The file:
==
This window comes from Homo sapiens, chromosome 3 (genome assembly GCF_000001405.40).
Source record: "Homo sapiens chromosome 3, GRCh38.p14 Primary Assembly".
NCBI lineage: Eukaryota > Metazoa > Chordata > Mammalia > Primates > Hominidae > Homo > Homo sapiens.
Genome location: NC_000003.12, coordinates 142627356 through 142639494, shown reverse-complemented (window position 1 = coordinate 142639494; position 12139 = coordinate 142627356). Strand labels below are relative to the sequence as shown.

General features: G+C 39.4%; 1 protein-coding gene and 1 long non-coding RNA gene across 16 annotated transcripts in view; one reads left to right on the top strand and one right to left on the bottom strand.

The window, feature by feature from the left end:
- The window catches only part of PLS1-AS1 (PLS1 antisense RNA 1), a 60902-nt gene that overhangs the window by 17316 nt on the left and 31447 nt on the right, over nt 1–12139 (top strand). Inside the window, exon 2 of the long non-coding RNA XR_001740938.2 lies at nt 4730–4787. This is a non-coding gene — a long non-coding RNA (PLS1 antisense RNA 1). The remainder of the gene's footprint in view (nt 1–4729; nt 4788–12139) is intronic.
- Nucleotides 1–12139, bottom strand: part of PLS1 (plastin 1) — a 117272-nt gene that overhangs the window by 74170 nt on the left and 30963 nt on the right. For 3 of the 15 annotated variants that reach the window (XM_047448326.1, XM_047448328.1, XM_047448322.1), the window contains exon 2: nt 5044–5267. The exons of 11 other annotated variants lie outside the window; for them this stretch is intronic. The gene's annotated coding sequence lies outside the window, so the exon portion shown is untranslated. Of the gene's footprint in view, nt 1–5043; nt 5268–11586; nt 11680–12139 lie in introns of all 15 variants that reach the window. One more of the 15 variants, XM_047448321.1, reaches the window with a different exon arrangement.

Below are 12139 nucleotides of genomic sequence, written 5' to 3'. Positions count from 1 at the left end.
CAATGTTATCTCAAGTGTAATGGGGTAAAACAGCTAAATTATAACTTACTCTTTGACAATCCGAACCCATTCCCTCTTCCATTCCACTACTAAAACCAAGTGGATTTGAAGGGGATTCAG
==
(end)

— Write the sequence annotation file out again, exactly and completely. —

This window comes from Homo sapiens, chromosome 3 (genome assembly GCF_000001405.40).
Source record: "Homo sapiens chromosome 3, GRCh38.p14 Primary Assembly".
NCBI lineage: Eukaryota > Metazoa > Chordata > Mammalia > Primates > Hominidae > Homo > Homo sapiens.
Genome location: NC_000003.12, coordinates 142627356 through 142639494, shown reverse-complemented (window position 1 = coordinate 142639494; position 12139 = coordinate 142627356). Strand labels below are relative to the sequence as shown.

General features: G+C 39.4%; 1 protein-coding gene and 1 long non-coding RNA gene across 16 annotated transcripts in view; one reads left to right on the top strand and one right to left on the bottom strand.

The window, feature by feature from the left end:
- The window catches only part of PLS1-AS1 (PLS1 antisense RNA 1), a 60902-nt gene that overhangs the window by 17316 nt on the left and 31447 nt on the right, over nt 1–12139 (top strand). Inside the window, exon 2 of the long non-coding RNA XR_001740938.2 lies at nt 4730–4787. This is a non-coding gene — a long non-coding RNA (PLS1 antisense RNA 1). The remainder of the gene's footprint in view (nt 1–4729; nt 4788–12139) is intronic.
- Nucleotides 1–12139, bottom strand: part of PLS1 (plastin 1) — a 117272-nt gene that overhangs the window by 74170 nt on the left and 30963 nt on the right. For 3 of the 15 annotated variants that reach the window (XM_047448326.1, XM_047448328.1, XM_047448322.1), the window contains exon 2: nt 5044–5267. The exons of 11 other annotated variants lie outside the window; for them this stretch is intronic. The gene's annotated coding sequence lies outside the window, so the exon portion shown is untranslated. Of the gene's footprint in view, nt 1–5043; nt 5268–11586; nt 11680–12139 lie in introns of all 15 variants that reach the window. One more of the 15 variants, XM_047448321.1, reaches the window with a different exon arrangement.

Below are 12139 nucleotides of genomic sequence, written 5' to 3'. Positions count from 1 at the left end.
CAATGTTATCTCAAGTGTAATGGGGTAAAACAGCTAAATTATAACTTACTCTTTGACAATCCGAACCCATTCCCTCTTCCATTCCACTACTAAAACCAAGTGGATTTGAAGGGGATTCAG